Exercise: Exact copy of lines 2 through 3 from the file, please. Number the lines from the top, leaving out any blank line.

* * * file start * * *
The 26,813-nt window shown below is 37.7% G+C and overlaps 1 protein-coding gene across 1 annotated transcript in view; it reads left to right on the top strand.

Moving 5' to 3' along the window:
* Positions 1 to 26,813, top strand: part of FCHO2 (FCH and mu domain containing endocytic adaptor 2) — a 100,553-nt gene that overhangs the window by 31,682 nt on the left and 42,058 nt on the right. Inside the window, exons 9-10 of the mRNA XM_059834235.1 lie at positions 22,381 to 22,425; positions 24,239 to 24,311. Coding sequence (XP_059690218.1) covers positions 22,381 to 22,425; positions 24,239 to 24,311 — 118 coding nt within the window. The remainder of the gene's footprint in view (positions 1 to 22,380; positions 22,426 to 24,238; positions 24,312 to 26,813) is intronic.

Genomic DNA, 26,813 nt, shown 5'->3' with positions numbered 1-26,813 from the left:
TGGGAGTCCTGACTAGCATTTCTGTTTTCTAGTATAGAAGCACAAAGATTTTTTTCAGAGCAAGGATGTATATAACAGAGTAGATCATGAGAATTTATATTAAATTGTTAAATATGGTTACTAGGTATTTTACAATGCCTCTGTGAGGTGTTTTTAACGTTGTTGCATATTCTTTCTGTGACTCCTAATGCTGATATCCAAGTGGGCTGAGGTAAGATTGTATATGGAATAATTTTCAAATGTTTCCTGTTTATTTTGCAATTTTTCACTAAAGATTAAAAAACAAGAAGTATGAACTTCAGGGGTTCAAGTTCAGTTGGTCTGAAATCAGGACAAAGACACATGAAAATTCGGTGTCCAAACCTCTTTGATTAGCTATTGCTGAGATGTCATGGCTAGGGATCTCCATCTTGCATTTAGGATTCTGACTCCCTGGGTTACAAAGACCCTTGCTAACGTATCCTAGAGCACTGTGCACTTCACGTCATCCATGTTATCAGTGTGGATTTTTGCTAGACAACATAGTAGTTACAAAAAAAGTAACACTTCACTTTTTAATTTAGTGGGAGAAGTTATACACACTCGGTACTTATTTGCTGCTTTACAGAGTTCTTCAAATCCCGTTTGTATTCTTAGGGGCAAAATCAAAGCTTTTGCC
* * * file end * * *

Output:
Moving 5' to 3' along the window:
* Positions 1 to 26,813, top strand: part of FCHO2 (FCH and mu domain containing endocytic adaptor 2) — a 100,553-nt gene that overhangs the window by 31,682 nt on the left and 42,058 nt on the right. Inside the window, exons 9-10 of the mRNA XM_059834235.1 lie at positions 22,381 to 22,425; positions 24,239 to 24,311. Coding sequence (XP_059690218.1) covers positions 22,381 to 22,425; positions 24,239 to 24,311 — 118 coding nt within the window. The remainder of the gene's footprint in view (positions 1 to 22,380; positions 22,426 to 24,238; positions 24,312 to 26,813) is intronic.